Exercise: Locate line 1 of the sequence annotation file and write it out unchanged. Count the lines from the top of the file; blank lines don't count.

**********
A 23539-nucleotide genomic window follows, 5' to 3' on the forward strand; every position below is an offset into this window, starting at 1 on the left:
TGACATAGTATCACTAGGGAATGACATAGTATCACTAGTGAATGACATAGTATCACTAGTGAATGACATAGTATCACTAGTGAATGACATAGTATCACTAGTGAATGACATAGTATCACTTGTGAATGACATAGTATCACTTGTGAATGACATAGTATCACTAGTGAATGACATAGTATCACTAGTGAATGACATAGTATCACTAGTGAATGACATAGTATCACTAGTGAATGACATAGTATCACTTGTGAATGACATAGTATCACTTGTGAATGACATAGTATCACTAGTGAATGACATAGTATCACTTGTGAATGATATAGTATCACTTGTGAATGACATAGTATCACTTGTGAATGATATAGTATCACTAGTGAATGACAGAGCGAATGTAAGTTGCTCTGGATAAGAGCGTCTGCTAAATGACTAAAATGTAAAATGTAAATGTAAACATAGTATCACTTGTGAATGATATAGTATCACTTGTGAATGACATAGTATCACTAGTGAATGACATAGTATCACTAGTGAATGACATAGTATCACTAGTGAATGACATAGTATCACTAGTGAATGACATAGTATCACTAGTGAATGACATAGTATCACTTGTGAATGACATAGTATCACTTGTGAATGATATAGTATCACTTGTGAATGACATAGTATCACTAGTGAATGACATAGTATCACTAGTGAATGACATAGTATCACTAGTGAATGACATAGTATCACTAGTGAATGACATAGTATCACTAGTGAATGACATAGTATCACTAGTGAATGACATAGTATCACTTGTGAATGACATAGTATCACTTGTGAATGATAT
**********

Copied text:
A 23539-nucleotide genomic window follows, 5' to 3' on the forward strand; every position below is an offset into this window, starting at 1 on the left: